The Slave Tree and Amazing Grace

“They call that the Slave Tree,” my missionary friend said as he pointed to a large tree across the street from our

The Slave Tree, Ndola, Zambia

parking spot. “It’s where the slave traders gathered Africans for transport to the coast and then to England and eventually America.” We sat silently for a few moments not capable of understanding the depth of human depravity that would allow such a thing as the buying and selling of human flesh.

The tree is located in Ndola, Zambia, over 800 miles from the port of Dar es Salaam from whence the slaves were shipped. It was an ugly time in human history that lasted longer than you think and was more difficult to end than most people realize.

We don’t think much about human slavery these days. We believe it was an aberration in human history that pretty much ended when Abraham Lincoln issued the Emancipation Proclamation in 1863. Not true.

The demise of this horrible trade in human flesh began in the late 1700s when William Wilberforce and a few brave men and women stood up to the financial and political powers of Great Britain. Wilberforce’s lonely twenty-year crusade ended in March 1807 when the British Parliament abolished slavery on their soil. The years of stress tested his resolve and cost him his health, yet few men have changed human history as profoundly he did.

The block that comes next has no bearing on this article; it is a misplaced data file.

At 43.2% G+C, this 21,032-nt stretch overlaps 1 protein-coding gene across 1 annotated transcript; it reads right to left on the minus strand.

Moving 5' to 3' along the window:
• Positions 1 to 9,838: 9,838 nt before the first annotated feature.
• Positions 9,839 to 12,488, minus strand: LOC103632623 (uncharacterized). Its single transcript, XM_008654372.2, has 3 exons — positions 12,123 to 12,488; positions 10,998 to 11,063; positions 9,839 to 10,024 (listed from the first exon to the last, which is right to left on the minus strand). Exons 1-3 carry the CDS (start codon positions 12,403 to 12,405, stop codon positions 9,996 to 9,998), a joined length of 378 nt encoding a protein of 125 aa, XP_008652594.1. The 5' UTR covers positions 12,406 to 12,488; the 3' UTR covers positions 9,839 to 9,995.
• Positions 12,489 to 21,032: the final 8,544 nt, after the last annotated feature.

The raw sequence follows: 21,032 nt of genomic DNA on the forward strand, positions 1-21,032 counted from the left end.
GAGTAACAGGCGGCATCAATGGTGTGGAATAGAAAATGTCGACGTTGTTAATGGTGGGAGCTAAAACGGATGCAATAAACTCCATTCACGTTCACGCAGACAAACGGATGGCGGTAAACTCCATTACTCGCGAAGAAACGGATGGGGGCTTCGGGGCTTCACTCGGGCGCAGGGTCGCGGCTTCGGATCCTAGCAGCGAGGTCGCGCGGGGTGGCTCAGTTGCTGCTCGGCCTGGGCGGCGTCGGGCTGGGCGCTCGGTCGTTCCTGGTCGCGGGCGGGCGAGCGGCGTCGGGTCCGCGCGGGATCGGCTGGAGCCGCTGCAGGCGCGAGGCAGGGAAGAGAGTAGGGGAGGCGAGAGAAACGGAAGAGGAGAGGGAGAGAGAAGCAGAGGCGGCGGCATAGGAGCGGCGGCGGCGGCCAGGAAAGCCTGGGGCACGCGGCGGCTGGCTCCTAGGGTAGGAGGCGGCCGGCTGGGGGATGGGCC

You can see his story in a marvelous movie that ran several years ago titled Amazing Grace. It features an appearance by famous British actor Albert Finney who plays the part of John Newton; the slave trader/reprobate turned minister who wrote the famous hymn Amazing Grace.

The sad part of the movie is that the work of Wilberforce has only just begun. Slavery still exists around the world. The slavers no longer march their chattel to some big tree and hold them for shipment. Instead, they are held in debt bondage/bonded labor. It is a system in which a person becomes bonded by accepting a loan from a moneylender, for which they must work to repay. Workers are then tricked or trapped into laboring for little or no pay, under conditions that violate their human rights from which they cannot escape.

According to, the vast majority of the world’s slaves are in South Asia (India, Pakistan, Bangladesh, and Nepal). Most of these slaves work in agriculture, brick making, or other industries that feed into the local economy of their country. Other slaves are bonded into working at factories that produce export items for the global market, such as oriental rugs, diamonds, and silk. They also report that there are large numbers of slaves in some areas of Africa and South America, and the recent increase in human trafficking is bringing slavery to many countries in Europe, North America, and Southeast Asia.

Back to William Wilberforce. He did much more than force England to cease the slave trade. He sold his home and dismissed servants to have more money to give to the needy. He fought for prison reform. He founded or participated in sixty charities. He convinced King George III to reissue a proclamation encouraging virtue and reinstated the Proclamation Society to help see such virtue encouraged. He founded the Society for the Prevention of Cruelty to Animals and championed missionary efforts like the founding of the British and Foreign Bible Society.

He is a unique man in world history. You need to know his story. CLICK HERE for more.

For more information about the movie, go to

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